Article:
In addition to these core Maths lessons, all children have focused lessons on times tables, reasoning and arithmetic to provide security and depth to their learning. This allows pupils to make connections between Mathematical topics and ensures we are able to support all children whilst stretching and challenging the highest attainers. Furthermore, pupils are able to develop and refine the skills they will require in Years 5 and 6 when faced with the 11+ exams.

Structure of a Maths No Problem lesson

In Focus

Includes questions related to various lesson objectives as an introductory activity for pupils. Pupils discuss and explore a range of methods to solve the problem. They use journals to record their ideas and are encouraged to describe methods and explain their thinking. These journals provide pupils with opportunities to show their understanding of the Mathematical concepts learnt.

Let’s Learn

This introduces new concepts through a Concrete, Pictorial, Abstract approach with the use of engaging pictures and manipulatives. Guided examples are provided for reinforcement. Teachers reinforce non-negotiable learning objectives through direct teaching.

Guided Practice

This comprises of questions for further consolidation and for the immediate evaluation of pupils’ learning. Children complete tasks either independently, with a peer or collectively as a class. Discussion follows to encourage reasoning and mathematical fluency to be shown.


Pupils independently answer a range of questions directly related to the National Curriculum learning objective. These are arranged in a non-uniform way to allow for children to evidence their mastery of the Mathematical concept being taught.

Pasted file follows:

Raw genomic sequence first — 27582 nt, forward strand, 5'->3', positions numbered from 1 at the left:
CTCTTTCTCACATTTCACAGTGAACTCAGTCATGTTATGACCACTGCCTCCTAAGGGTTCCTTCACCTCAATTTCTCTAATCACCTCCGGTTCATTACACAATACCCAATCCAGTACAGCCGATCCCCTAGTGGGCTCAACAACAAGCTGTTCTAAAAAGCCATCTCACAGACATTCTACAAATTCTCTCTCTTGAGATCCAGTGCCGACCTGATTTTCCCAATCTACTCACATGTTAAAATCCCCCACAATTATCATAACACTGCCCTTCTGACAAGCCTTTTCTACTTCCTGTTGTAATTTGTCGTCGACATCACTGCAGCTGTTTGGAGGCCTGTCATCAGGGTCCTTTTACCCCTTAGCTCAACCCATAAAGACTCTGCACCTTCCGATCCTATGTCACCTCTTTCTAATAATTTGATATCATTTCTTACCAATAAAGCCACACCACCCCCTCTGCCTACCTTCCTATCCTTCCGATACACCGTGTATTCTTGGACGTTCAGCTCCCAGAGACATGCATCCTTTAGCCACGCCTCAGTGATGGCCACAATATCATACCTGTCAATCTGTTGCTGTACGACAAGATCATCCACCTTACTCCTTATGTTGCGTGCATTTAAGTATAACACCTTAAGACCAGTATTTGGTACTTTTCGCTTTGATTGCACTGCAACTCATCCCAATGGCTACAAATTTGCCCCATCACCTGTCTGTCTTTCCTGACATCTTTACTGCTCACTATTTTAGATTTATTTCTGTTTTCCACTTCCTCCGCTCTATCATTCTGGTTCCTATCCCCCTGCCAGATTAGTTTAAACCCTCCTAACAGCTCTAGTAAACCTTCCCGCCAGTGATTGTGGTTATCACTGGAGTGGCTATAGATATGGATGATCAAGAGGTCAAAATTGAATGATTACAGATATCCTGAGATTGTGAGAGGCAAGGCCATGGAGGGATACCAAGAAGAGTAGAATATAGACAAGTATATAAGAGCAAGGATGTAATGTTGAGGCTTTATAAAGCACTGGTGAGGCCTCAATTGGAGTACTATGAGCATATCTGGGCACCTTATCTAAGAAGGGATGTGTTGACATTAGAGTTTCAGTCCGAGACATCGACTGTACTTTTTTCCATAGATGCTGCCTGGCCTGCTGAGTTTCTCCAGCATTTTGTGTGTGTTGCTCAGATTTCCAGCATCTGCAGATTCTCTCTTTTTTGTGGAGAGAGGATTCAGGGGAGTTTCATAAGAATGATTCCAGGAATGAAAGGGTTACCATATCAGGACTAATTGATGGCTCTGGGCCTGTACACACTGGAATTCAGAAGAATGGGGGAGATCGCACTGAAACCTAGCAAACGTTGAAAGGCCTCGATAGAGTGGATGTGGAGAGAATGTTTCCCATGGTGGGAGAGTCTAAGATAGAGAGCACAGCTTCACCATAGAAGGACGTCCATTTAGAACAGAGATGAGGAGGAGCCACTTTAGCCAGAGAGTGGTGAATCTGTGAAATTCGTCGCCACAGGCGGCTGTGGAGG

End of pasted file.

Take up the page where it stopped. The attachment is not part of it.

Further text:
Year 5 and 6 Maths Curriculum

In line with The Lyceum School’s curriculum policy (2a) which outlines the need to cover both the National Curriculum and the syllabus required for independent schools’ entrance exams, a greater level of importance  is placed on the 11+ process in Upper Key Stage 2. Whilst still covering all areas of the National Curriculum, Maths lessons in Year 5 and 6 prepare the children for greater depth and potential difficulty of Mathematical knowledge required.

Teachers use a variety of resources to achieve the outcomes stated above:

  • White Rose Maths
  • Maths on Target
  • Collins
  • CGP
  • Bond
  • A wide variety of 11+ and past secondary school entrance exams tests

Times tables at The Lyceum

At The Lyceum, we believe that having a secure knowledge of times tables is incredibly important for children and regular practice of tables is one of the most valuable ways parents can support children in their learning. To achieve well in maths throughout school, children need to be able to recall any times tables (up to 12x) and answer within two or three seconds. This leaves no time for counting up to the answer from 2x, 3x, 4x etc. and is called ‘fluency’. Alongside focused weekly times table lessons, there are a range of tools we use to boost fluency, such as Times Table Rock Stars.